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The Man The Legacy: Porsche Celebrates 25 Years Of Walter Röhrl

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The Man The Legacy: Porsche Celebrates 25 Years Of Walter Röhrl

“I never dreamed of becoming a world champion. But to win in Monte Carlo, the most iconic of rallies – to win just one time – was the greatest goal in my life. I often said if I won in Monte Carlo, I’d retire. I didn’t drive to make money. I just wanted to find out whether I was a dreamer – or truly the best” - Walter Röhrl.

He didn’t win just one, Walter Röhrl went on to win Monte Carlo Rally four-times!

Exactly 25 years ago, a contract was signed between Porsche and Walter Röhrl that in the intervening years, has turned into a real affair of the heart for both parties.

Perhaps better known for his stellar car control and balletic levels of footwork at the helm of an Audi Quattro world rally car – he has also had a long and illustrious affiliation with the Porsche brand.

His first car was a used Porsche 356, and a Porsche 911 always featured in his private collection. In 1977, his personal 911 rally car paved the way for a contract with the Fiat team and by 1981, Walter Röhrl was sitting at the starting line of the German Rally Championship in a Porsche 924.

But he wasn’t only involved in racing - Röhrl had a hand in the development of the Porsche 959 super sports car and the all-wheel drive technology for the Porsche 964.

When the contract was signed at the beginning of 1993 to engage him as a representative and development driver, there was one condition: Röhrl would ensure that former chairman Dr. Wendelin Wiedeking “was always told the unvarnished truth about new developments.” 

Since then, Röhrl has participated in the development and fine-tuning of several milestone launches – from the 959 and the Carrera GT to the 918 Hybrid, all 911 and GT versions as well as the Porsche Panamera.

Just shy of his 71st birthday, Röhrl still lives by the old principle to this day – and always says what he thinks: “I have learnt a very important lesson during my time at Porsche: the top handling performance that we demand from a sports car when pushed to the limits is about more than what professional drivers need. Ideally, the sports car must be easy to control for ordinary drivers, too.”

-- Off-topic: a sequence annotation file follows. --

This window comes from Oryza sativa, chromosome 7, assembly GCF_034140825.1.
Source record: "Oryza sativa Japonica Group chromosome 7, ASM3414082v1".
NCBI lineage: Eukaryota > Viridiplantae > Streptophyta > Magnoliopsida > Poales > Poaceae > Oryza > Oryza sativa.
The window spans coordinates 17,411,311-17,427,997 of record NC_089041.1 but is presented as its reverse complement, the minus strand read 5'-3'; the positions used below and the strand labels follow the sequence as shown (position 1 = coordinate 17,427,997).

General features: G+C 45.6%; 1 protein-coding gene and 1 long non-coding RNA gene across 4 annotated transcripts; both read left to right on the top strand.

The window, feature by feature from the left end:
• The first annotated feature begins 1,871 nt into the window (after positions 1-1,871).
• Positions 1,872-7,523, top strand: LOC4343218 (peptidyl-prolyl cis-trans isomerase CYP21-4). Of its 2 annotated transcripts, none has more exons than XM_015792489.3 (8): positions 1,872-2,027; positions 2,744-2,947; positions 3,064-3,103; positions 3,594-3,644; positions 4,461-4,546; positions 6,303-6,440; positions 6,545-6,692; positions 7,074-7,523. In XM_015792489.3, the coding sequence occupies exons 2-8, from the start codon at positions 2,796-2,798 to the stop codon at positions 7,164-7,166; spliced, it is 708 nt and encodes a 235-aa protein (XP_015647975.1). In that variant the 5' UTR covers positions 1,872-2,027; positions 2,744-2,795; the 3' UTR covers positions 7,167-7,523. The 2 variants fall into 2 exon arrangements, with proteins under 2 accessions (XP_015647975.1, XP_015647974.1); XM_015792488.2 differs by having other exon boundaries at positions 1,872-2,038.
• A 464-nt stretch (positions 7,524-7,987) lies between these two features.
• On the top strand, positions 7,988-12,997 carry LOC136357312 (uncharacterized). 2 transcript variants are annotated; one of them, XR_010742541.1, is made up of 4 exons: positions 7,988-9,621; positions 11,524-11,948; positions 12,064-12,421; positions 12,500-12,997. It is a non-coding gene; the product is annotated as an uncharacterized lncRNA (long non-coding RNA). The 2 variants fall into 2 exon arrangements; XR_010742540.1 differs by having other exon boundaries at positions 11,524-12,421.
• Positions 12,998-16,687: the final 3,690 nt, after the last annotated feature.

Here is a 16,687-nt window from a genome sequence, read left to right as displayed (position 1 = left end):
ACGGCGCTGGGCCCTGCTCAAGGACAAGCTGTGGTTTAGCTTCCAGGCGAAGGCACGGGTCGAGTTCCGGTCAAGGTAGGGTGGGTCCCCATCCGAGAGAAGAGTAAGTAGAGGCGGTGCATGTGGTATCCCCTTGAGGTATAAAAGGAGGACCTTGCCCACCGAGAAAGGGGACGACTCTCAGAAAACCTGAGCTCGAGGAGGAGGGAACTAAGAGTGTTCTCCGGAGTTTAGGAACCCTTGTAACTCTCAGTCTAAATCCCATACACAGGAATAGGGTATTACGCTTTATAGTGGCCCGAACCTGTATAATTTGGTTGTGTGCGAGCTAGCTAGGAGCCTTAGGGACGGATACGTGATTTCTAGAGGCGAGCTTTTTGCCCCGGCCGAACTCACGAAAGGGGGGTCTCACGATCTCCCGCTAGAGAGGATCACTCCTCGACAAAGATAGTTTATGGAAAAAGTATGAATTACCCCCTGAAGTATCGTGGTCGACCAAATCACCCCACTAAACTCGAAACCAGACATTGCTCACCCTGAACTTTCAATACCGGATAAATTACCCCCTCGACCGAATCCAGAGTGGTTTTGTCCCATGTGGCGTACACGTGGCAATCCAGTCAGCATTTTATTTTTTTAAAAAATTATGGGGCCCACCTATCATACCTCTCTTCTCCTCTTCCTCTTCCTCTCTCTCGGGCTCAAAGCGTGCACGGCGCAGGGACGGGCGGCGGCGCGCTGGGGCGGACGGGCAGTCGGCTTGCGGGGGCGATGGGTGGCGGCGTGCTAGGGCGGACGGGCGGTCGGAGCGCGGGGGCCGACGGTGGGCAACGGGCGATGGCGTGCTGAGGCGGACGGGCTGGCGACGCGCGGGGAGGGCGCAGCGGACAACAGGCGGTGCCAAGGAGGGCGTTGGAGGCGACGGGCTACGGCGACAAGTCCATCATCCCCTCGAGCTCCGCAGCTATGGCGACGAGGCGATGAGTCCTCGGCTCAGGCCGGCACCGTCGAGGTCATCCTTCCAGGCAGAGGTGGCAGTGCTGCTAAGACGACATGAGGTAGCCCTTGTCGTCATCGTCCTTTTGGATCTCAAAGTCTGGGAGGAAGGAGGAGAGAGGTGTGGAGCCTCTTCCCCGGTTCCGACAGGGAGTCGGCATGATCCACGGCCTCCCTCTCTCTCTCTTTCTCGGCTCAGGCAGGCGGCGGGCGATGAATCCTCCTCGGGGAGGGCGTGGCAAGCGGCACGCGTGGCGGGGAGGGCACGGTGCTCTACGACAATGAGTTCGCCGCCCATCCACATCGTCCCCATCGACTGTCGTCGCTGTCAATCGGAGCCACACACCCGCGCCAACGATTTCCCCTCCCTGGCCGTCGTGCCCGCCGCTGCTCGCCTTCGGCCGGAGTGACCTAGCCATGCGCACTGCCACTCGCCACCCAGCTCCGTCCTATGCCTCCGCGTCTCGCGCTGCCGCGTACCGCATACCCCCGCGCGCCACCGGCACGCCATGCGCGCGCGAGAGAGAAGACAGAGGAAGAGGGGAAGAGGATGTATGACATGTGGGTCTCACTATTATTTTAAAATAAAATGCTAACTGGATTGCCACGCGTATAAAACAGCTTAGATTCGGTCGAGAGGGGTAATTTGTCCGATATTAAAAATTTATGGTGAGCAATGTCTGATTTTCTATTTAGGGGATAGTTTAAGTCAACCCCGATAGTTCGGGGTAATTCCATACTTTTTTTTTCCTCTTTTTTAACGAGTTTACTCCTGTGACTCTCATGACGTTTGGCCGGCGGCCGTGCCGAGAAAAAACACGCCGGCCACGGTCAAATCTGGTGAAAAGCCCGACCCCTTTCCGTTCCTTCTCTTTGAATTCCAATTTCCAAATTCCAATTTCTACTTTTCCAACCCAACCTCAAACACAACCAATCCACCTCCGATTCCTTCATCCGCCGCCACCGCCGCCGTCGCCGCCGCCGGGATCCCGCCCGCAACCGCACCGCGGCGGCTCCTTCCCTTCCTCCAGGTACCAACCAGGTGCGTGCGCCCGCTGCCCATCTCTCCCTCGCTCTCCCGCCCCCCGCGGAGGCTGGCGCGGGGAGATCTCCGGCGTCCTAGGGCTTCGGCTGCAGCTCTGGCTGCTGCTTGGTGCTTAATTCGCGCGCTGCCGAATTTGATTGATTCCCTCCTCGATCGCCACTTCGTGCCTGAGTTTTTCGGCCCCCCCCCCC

Born in the German city of Regensburg on March 7, 1947, the rally driver is one of the most outstanding personalities in racing history.

Over the course of his professional career from 1973 to 1987, Röhrl won two FIA drivers’ world championship titles (1980 and 1984), one European Rally Championship title (1974), fourteen world championship races, and four Monte Carlo Rally titles.

Röhrl would have never got into rallying if not for friend and ski buddy Herbert Marecek, who told him one day that with his pace and driving style, he should be entering rally and road races. Röhrl thought it was a silly idea and that he would never be able to get anyone to pay for it.

But Marecek was undeterred. In 1970 he sold his father’s stocks for 15,000 Deutschmarks to buy an old Safari Porsche with 75,000 miles on it. They then entered it in the Rally Bavaria, which was part of the European Championship – this was Röhrl’s fifth rally, but he was already way out in front, unfortunately, the car broke down.

But, after each of the previous rallies, Marecek had written to car journals saying, “My friend Walter is the best driver in the world – you have to get him a contract as a factory driver.” It worked. The editor-in-chief of Rallye Racing put them in touch with a carmaker, and Rohrl promptly won the next race in the European Rally Championship. That catapulted him straight into the top-twenty ranked drivers in the FIA.

Walter quit his job with the Bishop of Regensburg and told his mother that he was going to be a rally driver!

And the rest, as they say, is history. We salute you Mr. Röhrl.

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